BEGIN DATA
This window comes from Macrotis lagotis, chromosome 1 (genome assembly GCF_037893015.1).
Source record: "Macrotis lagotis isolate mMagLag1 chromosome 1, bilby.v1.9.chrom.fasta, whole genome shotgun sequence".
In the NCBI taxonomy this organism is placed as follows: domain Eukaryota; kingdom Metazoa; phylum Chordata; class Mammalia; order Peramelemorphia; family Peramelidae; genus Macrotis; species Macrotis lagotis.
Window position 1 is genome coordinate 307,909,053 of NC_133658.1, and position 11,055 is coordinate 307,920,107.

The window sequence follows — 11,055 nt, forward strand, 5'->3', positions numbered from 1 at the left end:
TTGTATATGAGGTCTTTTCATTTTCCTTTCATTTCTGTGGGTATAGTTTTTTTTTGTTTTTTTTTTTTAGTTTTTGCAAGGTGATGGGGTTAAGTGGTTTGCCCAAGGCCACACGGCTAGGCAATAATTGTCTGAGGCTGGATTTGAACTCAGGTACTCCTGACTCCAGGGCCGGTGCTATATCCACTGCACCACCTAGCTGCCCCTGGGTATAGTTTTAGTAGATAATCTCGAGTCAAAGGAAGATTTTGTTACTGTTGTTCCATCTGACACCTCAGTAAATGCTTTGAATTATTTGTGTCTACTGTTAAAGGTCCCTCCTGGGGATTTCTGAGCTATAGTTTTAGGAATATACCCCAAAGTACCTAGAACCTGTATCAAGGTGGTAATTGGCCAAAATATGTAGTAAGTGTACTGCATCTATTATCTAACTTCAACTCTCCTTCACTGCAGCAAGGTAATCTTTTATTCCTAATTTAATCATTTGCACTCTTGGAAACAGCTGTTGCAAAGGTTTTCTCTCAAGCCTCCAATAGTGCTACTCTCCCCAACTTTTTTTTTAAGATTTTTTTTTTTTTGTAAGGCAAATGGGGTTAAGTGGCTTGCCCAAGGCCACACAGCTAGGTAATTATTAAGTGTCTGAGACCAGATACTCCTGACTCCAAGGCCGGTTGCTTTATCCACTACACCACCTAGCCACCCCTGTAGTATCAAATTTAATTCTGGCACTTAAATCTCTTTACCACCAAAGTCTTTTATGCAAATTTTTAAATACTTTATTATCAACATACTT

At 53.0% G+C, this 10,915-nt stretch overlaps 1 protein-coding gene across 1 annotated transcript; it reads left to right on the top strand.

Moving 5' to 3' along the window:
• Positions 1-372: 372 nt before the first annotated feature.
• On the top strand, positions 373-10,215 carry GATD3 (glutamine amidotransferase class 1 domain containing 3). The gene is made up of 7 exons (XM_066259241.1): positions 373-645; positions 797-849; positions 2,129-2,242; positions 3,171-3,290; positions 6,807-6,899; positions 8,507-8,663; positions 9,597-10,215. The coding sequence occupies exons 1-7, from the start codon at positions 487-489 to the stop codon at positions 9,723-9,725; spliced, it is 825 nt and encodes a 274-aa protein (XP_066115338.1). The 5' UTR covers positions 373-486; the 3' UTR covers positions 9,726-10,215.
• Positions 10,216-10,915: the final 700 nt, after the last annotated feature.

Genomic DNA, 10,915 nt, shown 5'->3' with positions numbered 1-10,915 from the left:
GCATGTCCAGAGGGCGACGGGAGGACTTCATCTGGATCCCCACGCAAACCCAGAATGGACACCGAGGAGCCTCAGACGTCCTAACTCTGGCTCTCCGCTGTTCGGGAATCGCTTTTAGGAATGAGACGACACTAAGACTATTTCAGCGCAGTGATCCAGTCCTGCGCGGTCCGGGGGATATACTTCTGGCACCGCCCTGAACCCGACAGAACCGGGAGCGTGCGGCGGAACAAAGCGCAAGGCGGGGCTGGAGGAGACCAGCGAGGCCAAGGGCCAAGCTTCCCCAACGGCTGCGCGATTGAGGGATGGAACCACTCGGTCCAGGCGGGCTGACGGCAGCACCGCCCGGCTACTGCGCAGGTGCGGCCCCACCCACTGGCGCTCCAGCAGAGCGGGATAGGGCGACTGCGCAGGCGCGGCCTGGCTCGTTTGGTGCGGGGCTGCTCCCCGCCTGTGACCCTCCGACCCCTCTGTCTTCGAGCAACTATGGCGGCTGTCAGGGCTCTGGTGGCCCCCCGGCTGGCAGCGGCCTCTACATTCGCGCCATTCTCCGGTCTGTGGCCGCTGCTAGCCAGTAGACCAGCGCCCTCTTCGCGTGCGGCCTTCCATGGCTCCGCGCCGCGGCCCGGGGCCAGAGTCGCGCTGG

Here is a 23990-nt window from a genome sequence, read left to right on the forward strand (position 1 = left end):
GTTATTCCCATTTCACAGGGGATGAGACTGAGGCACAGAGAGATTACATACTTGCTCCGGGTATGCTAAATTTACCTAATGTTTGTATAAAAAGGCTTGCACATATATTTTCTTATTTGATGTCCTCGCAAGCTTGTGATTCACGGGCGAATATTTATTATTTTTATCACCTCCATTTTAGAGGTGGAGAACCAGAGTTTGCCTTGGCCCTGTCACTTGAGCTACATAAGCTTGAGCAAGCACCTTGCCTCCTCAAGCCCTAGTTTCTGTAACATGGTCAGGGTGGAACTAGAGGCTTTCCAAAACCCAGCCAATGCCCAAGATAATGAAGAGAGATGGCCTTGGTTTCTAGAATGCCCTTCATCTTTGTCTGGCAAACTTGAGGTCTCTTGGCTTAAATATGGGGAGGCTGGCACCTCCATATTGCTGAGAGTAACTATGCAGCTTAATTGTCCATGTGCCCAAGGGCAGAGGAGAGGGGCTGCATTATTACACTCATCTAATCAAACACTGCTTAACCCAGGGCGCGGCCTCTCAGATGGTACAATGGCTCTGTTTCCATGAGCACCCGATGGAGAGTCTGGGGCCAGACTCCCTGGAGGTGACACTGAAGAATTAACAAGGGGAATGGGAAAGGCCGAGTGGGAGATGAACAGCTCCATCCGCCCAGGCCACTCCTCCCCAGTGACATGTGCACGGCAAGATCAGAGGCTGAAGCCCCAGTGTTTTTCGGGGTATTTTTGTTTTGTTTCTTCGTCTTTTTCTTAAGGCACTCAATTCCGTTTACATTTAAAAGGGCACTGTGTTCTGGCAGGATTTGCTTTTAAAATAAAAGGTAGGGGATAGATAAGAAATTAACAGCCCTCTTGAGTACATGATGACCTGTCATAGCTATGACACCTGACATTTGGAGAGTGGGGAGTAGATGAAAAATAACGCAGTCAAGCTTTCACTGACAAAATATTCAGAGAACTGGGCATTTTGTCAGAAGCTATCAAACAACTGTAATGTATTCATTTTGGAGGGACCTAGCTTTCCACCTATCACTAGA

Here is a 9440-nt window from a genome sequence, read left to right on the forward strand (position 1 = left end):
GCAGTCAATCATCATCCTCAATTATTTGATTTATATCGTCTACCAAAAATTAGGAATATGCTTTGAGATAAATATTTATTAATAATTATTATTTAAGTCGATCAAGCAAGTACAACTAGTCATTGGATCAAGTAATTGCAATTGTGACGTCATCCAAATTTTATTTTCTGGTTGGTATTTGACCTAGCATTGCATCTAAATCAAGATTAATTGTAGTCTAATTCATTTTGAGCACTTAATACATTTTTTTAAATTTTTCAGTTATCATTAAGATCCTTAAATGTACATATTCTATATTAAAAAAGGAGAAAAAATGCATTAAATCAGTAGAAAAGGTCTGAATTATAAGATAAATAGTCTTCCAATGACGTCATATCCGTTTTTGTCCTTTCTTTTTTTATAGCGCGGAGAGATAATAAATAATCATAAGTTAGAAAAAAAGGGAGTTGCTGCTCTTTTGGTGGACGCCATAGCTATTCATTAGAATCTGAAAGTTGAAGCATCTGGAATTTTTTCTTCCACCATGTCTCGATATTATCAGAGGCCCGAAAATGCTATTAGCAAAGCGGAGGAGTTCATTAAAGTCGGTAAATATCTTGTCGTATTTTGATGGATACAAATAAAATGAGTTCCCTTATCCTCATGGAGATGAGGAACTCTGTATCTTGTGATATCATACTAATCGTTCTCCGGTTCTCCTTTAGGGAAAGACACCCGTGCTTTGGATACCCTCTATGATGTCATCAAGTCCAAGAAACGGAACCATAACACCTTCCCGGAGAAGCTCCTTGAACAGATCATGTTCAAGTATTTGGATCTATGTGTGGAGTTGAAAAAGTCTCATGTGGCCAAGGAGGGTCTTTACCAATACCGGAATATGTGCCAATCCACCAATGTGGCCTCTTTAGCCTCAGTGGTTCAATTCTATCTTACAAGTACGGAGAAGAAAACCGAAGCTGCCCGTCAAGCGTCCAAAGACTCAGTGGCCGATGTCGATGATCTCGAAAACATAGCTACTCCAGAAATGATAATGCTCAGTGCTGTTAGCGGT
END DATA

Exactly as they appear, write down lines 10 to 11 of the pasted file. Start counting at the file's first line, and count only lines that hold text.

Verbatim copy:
• On the top strand, positions 373-10,215 carry GATD3 (glutamine amidotransferase class 1 domain containing 3). The gene is made up of 7 exons (XM_066259241.1): positions 373-645; positions 797-849; positions 2,129-2,242; positions 3,171-3,290; positions 6,807-6,899; positions 8,507-8,663; positions 9,597-10,215. The coding sequence occupies exons 1-7, from the start codon at positions 487-489 to the stop codon at positions 9,723-9,725; spliced, it is 825 nt and encodes a 274-aa protein (XP_066115338.1). The 5' UTR covers positions 373-486; the 3' UTR covers positions 9,726-10,215.
• Positions 10,216-10,915: the final 700 nt, after the last annotated feature.